Egypt in the next phase

In the context of the above, it is apparent that, in the next stage, Egypt will face a series of challenges involving potential direct threats to its national security. The most important of these are

1. Disintegration of a number of Arab countries, including Sudan, under the scourge of ethnic, tribal, and religious conflicts;

2. Complete collapse of the settlement process, particularly on the Palestinian track, and Israel's success in imposing a settlement on its terms which may include the imposition of large-scale resettlement of Palestinian refugees in the Sinai on the pretext of reconstruction and development; and
3. The growing power of Iran, Turkey and Israel to the extent that this power qualifies them to play regional roles competing for influence in the region.

The continuation of the current trajectory of Egypt's foreign policy will only lead to further serious and complex challenges, and unless its political leadership has the will to meet these challenges and extricate Egypt from the American sphere, its role, status and position will continue to deteriorate in the region and in the Arab world. When its leadership acquires this political will, the urgent need for change in Egypt's foreign policy will arise on the following basis:
1. Dealing with Israel as the main and first source of threat to Egypt's security and the security of the Arab world, thus forcing Egypt to mobilise all its energies and efforts to confront Israel with all available means, including support of the armed resistance, promoting the reunification of Palestinian national movement by helping to rebuild the Palestinian Liberation Organization to be more representative of the Palestinian people, and careful attention to the imperatives of the Palestinian struggle;
2. Restoring order in the Arab house on new foundations and seeking to build an Arab consensus on a formula of integration that would achieve mutual benefits for all Arab countries; and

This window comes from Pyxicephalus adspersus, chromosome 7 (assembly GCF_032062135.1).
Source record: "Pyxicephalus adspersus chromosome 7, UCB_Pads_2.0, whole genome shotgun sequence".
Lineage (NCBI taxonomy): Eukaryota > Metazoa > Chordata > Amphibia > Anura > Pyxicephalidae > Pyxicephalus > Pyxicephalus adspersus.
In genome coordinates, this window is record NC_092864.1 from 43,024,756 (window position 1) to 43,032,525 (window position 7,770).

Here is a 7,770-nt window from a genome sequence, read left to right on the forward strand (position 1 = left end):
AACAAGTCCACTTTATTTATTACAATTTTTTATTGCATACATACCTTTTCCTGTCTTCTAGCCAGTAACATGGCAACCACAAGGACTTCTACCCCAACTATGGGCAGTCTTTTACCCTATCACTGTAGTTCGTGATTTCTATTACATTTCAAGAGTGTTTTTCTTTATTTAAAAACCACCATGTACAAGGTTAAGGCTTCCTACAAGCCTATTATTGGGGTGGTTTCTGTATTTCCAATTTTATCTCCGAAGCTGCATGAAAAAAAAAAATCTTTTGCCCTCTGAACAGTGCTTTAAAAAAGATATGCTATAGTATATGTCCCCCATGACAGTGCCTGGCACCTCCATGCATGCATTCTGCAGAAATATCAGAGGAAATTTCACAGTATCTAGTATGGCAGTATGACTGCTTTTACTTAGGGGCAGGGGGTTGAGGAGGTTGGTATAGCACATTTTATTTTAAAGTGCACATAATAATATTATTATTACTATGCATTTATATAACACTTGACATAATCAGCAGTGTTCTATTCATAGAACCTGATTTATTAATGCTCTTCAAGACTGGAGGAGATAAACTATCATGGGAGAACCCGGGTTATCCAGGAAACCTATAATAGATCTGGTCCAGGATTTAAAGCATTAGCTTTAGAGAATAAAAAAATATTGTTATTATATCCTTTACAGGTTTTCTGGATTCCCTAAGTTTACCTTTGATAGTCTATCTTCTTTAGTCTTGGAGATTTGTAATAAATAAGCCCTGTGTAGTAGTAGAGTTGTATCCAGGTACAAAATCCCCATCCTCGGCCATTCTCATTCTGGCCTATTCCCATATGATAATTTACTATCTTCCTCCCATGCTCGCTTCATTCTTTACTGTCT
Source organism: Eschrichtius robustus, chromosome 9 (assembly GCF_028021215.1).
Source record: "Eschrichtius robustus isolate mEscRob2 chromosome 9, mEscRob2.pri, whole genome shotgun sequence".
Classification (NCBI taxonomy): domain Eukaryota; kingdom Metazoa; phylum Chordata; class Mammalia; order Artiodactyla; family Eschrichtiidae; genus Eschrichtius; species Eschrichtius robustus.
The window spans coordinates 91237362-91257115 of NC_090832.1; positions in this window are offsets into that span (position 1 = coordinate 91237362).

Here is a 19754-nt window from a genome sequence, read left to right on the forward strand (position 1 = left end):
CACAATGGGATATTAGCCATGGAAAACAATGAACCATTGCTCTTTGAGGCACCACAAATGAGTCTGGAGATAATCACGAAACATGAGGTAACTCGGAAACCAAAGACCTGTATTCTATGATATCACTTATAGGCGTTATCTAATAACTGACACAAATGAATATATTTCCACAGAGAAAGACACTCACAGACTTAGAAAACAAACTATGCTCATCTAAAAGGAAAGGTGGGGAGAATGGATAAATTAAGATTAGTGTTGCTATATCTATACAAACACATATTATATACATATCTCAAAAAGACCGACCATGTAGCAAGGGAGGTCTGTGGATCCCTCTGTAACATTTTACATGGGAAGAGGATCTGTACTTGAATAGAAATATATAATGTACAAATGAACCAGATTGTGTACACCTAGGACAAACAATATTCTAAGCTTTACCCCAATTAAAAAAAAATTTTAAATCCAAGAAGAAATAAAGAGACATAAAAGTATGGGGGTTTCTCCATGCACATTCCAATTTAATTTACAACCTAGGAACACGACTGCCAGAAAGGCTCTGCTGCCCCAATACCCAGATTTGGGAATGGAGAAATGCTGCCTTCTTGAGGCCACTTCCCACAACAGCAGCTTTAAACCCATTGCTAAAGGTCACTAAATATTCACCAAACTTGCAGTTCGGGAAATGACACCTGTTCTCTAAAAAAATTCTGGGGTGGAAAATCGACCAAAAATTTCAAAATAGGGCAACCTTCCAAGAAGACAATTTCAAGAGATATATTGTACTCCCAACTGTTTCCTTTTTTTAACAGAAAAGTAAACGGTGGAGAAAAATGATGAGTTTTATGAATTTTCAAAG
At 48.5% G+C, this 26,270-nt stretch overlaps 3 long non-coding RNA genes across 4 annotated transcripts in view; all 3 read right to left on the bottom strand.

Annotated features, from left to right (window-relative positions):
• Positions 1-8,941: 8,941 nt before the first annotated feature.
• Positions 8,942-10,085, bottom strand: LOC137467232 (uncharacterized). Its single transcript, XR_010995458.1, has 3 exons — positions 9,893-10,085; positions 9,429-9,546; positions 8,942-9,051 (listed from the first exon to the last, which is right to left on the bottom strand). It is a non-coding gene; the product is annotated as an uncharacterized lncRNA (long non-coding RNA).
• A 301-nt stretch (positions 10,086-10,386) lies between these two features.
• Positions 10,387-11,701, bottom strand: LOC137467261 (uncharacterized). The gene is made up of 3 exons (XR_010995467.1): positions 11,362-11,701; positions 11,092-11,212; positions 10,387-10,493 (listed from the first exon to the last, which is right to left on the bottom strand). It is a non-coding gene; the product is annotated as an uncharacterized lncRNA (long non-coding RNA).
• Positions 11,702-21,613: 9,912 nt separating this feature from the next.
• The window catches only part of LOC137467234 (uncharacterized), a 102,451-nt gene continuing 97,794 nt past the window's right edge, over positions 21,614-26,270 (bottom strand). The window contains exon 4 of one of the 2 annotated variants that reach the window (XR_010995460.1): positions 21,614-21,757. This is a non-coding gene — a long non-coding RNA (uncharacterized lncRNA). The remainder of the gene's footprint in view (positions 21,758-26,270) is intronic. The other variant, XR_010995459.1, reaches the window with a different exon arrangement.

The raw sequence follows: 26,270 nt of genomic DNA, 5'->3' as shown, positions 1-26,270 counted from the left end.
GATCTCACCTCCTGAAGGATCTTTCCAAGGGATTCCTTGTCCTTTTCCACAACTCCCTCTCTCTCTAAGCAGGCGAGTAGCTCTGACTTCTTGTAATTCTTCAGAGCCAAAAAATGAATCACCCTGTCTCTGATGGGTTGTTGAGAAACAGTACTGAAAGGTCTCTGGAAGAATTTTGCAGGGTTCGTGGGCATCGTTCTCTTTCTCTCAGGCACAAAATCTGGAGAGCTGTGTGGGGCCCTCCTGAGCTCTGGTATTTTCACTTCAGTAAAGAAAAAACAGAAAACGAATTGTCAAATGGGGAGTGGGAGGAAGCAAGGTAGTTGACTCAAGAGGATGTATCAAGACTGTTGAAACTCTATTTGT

3. Opening a new page of relations with Iran, beginning with an exchange of ambassadors; strengthening relations with Turkey; and paving the way for an Arab-Turkey-Iran dialogue, with the aim of finding a balanced regional solution to the problems of security in the region.

However, it will be difficult for Egypt to adopt these new directions in its foreign policy without a structural change in the current political system which is, currently, witnessing the beginning of a new kind of mobility expected to rise gradually over the next two years to reach its peak during the forthcoming presidential election to be held in October 2011, and preceded by important and sensitive legislative elections to be held at the end of 2010.

The results of these elections are what would determine the size of the change to be introduced to Egypt's foreign policy, and will, consequently, determine the extent of Egypt's ability as a state, a system and as a society to face the challenges of the coming era.

 * Hassan Nafaa is an author and university professor

** This article is published in terms of a partnership agreement between the Afro-Middle East Centre (AMEC) and the Doha-based Al-Jazeera Centre for Studies. The article was orignially published in Arabic by the Al-Jazeera Centre for Studies, and has been translated and republished in English by AMEC.

Last modified on Thursday, 19 February 2015 10:43